Wednesday, October 24, 2018

Full Fathom Five

Max Gladstone
Completed 10/21/2018, Reviewed 10/22/2018
3 stars

I read this book because it was nominated for a Lambda Literary Award, even though it’s the third in a long series.  The story is fairly self-contained.  There are some characters who appeared as secondary characters in one or both of the first two novels, but you don’t really need to know that to appreciate them.  Its world building, however, depends a lot on the history already described in the first two books, which I gleaned from reading synopses and reviews of the first two.  Still, it was enjoyable on its own.  I didn’t think it was great, but it was a decent mystery-fantasy.

Kai makes idols for people.  They are non-sentient entities which people use sort of like talismans.  Kai is a priestess and worships them for her clients.  The novel opens when one the idols is dying.  Kai attempts to save it, but is badly hurt in the process and rescued by her boss and coworkers.  She is labeled as unstable because she heard it speak, which these non-sentient idols are not supposed to do.  She tries to get to the bottom of this strange occurrence to prove she’s not going crazy and uncovers a plot to keep control of the idol industry in the hands of a sinister force.

The narrative is third person Kai, and interwoven by another perspective, that of Izza.  Izza is a young runaway who worships a goddess that apparently has died.  She was the storyteller for the goddess for a group of street urchins who are all devastated by the goddess’ death.  Eventually Izza and Kai’s paths cross and together they try to get to the bottom of the mystery of the dying idols.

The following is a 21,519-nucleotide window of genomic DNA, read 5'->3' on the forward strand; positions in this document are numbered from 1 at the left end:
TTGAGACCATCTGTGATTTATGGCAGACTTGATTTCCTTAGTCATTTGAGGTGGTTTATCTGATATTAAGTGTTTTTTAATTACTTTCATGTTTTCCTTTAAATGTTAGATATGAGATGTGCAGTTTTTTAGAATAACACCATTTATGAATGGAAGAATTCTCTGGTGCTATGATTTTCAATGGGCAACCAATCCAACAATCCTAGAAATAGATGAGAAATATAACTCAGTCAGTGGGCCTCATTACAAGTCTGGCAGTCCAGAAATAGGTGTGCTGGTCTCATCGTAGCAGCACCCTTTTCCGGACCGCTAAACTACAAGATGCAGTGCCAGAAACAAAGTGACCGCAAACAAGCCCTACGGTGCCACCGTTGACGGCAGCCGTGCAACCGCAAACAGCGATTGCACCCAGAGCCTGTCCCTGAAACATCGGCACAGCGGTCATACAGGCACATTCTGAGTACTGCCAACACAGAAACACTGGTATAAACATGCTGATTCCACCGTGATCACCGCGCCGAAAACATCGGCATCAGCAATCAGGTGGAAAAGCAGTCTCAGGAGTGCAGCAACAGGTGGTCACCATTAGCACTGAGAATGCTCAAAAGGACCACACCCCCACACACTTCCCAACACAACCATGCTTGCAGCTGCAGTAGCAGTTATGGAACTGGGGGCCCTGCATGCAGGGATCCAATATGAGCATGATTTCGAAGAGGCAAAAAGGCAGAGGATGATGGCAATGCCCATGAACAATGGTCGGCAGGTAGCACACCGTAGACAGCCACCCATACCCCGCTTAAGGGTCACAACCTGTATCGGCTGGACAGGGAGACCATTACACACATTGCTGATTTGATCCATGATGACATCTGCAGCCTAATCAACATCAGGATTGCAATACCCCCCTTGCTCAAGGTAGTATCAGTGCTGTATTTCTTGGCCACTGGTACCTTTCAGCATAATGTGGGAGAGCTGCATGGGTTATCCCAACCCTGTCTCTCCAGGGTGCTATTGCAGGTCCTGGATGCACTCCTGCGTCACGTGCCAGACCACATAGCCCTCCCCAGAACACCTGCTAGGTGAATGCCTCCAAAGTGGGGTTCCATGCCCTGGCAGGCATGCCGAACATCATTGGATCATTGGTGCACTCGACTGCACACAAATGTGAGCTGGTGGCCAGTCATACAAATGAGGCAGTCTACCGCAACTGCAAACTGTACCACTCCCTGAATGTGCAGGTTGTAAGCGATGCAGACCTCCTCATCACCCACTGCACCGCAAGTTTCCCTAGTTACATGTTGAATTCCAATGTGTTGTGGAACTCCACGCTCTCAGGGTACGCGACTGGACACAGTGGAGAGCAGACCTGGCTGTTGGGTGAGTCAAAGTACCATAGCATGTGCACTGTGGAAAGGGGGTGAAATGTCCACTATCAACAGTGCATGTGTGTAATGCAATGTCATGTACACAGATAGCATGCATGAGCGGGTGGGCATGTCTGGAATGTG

The characterization is good.  I liked both Kai and Izza.  I got into both characters and the supporting characters were all pretty well created as well.  Everyone was believable and didn’t seem cardboard at all.  I appreciated that the author created two lead female characters.  Kai is actually transgender, though I thought that it was mentioned too passingly.  The fact could easily have been missed if you were not reading carefully.  

The world building is actually pretty awesome, despite not having read the first two books.  The world of gods and idols is very interesting.  There was also a form of punishment for criminals called penitence.  The criminal is put in a golem-type creature where they are tortured until their will becomes the will of the golem.  Called the penitents, they are a sort of strong arm police force that chase after other criminals, bringing them in for punishment.

My biggest problem with the book was that it was a slow burn.  It took a long time for plot to kick into gear.  The start is supposed to be exciting, but I thought it was confusing.  And I was confused during the middle where it made references to Deathless Kings and God Wars.  I think that’s where not having been immersed in this world before was really detrimental.  The book finally picks up steam in the last eighty pages or so. 

I give this book three stars out of five.  It was a good mystery within a fantastical world. 

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